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    Trying to find and shut down all of those "features" in current browsers is a pain. Just about when you find and disable them all, the browser gets updated and you get to do it all over again. I have to wonder how many of them send unique identifiers or other trackable information without the user knowing it.

    Auto-updating is a double edged sword. On one hand, you get security fixes and an occasional useful feature or other improvement. On the other, you get more ways to call home to an ever growing list of places plus a lot of useless features and undesired changes, like built in ads. It gets worse with extensions. Some of what shows up in extension updates is adware/spyware by any known definition. I'm glad that I don't have to fight these battles. I'll update when and if I choose, not when I'm told to.
     
  17. KeyPer4Life

    KeyPer4Life Registered Member

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    Yes, it's a pain , but IMO more painful in Firefox than Pale Moon. Kerio pops up on quite regular basis when I
    set those rules, but like you said with updates you get security fixes with possible unwanted or useless features
    and/or changes that may "call home".

    Quick question on Kerio. Does the Network/Mask address setting work at all? You mentioned before
    not using it.
     
  18. noone_particular

    noone_particular Registered Member

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    At best, it's inconsistently applied. I regard it as broken. In the old Kerio learning thread, last few pages, network/mask rules that were part of the Blitzenzeus ruleset were blocking traffic that they should not have affected. Network/mask was being improperly applied. I never finished exploring this issue, but when its use caused a rule to block more traffic that it was supposed to, a permit rule using it could end up permitting more than it's intended to. Network/mask rules are normally used on large local networks. They're not really useful for internet rules. There's no real reason to use them unless your network has dozens or hundreds of internet devices, in which case you'd probably want a dedicated device anyway.

    You may find the Kerio learning thread useful to this thread as well. It went into quite a bit of detail regarding services on XP. There's a lot of overlap between it and this thread. Most of what's there is still completely valid.
     
  19. KeyPer4Life

    KeyPer4Life Registered Member

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    Okay thanks. About the Blitzenzues rulesets. There were 2 versions (standard & advanced) IIRC. Are any of those
    rules listed still good to use in Kerio and which ones?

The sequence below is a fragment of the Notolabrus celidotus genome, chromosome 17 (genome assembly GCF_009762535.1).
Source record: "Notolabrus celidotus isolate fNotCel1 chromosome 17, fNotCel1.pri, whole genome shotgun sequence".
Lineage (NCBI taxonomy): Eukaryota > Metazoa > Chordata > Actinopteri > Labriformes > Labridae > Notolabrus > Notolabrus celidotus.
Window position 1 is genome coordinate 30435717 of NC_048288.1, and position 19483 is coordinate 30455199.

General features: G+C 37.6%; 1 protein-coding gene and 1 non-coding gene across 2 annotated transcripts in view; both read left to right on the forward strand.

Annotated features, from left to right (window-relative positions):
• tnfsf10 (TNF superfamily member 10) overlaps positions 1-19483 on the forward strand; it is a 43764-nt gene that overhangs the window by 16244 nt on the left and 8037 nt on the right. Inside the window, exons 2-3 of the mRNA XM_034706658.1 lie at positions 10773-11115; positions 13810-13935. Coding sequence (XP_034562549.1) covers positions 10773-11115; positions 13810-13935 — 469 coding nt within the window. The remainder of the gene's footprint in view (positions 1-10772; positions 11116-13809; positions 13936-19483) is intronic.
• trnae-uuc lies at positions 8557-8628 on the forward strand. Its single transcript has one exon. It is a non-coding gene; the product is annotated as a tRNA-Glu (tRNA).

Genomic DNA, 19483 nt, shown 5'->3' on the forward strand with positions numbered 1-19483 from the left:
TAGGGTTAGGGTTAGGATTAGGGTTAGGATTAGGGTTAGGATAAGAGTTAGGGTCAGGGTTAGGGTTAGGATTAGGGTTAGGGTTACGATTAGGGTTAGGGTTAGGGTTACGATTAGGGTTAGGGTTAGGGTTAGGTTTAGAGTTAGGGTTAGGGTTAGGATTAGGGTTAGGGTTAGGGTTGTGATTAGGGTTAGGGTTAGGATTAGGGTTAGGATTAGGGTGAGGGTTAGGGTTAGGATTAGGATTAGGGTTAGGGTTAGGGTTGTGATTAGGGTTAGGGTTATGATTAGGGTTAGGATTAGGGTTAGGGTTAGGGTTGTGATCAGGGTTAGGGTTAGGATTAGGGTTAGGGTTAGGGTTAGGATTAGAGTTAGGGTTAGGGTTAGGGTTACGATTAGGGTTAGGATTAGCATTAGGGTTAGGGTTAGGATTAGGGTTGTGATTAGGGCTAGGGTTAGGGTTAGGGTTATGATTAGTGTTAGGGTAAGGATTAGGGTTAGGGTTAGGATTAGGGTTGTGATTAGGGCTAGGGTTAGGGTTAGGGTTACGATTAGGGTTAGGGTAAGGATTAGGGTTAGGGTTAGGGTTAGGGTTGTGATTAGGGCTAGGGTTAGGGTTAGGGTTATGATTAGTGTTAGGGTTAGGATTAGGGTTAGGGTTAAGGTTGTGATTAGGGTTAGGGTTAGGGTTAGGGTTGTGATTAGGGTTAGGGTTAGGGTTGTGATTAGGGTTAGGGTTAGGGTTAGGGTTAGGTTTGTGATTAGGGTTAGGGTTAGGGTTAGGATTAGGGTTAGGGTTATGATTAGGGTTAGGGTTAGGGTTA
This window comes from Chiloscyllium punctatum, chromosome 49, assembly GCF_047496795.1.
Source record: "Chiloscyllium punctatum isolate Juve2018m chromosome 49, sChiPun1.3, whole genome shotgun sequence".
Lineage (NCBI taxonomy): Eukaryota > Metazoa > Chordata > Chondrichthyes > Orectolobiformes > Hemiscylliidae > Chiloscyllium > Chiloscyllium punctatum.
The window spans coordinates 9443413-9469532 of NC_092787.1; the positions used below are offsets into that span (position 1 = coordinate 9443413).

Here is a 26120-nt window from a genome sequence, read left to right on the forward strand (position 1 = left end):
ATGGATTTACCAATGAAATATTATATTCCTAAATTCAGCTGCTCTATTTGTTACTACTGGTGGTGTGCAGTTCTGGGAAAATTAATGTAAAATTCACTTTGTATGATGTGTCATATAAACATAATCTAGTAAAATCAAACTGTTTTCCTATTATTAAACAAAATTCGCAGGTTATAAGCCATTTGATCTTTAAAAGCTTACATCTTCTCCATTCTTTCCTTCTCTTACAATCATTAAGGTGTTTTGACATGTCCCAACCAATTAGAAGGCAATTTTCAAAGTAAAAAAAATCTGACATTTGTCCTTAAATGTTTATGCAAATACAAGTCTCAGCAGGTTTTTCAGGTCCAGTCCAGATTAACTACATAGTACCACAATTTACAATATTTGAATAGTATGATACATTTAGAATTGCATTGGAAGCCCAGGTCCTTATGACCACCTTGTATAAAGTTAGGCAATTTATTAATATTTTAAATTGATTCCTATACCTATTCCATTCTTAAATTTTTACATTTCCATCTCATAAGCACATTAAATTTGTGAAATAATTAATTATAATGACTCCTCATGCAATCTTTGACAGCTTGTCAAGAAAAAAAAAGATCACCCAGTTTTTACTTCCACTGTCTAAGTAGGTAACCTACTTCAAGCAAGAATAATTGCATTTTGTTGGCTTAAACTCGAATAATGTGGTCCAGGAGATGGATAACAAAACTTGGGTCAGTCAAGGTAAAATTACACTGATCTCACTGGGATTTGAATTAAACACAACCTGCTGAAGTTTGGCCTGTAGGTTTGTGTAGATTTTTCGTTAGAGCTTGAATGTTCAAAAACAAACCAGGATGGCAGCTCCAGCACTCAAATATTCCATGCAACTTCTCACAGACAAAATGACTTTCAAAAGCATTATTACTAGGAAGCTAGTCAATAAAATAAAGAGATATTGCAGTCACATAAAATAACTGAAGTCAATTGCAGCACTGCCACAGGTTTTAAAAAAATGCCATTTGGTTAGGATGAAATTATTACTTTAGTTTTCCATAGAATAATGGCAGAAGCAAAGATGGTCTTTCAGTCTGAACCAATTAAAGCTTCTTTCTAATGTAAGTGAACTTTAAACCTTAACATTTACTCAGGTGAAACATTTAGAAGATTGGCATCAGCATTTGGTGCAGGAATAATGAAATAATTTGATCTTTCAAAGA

20. noone_particular

    noone_particular Registered Member

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    His rulesets contain some good ideas and patterns one can use. The blocking rules for zero octet, IGMP, Protocol50 are part of my ruleset. Most of what's there will not apply to most users. It is not a complete rulesets and shouldn't be treated as such. They have the same unavoidable problems as the default ruleset. In order to be truly effective, they need to be matched to your needs and equipment. IMO, you're better off starting with no rules and writing your own. This way, each is tailored to your system.
     
  21. KeyPer4Life

    KeyPer4Life Registered Member

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  22. noone_particular

    noone_particular Registered Member

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    I should have been clearer. The zero octet blocking rule specifically blocks all traffic directed to 0.0.0.0.
     
  23. KeyPer4Life

    KeyPer4Life Registered Member

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    Is that zero octet rule shown in BZ ruleset? // I deleted the zip file.

    Have one Protocol 50 IPv6 rule:

    Protocol: Other [50]
    Direction: Incoming
    Remote endpoint: Any address
    Action: Deny & Display alert

    Have one IGMP Rule:

    Protocol: Other [2]
    Direction: Both directions
    Remote endpoint: Any address
    Action: Deny

    That look correct?
     
  24. noone_particular

    noone_particular Registered Member

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    There is a screenshot of the BZ rulesets in the Kerio thread. That is the rule I was referring to. Regarding the 2 rules you posted, they look fine. It's up to you if you want to be alerted to IPv6 in addition to having it blocked. I save that option for rules that would point to being compromised or a hacking attempt, like trying to use DNS servers I didn't specify, UPnP traffic appearing after I've disabled it, or the browser ignoring the proxy settings and attempting to establish a direct connection. How you use the alert and logging features is entirely up to you.
     
  25. KeyPer4Life

    KeyPer4Life Registered Member

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    Read most of the Kerio thread, but missed the screenshot . Found it now. Any particular place to put the
    octet rule ? (order)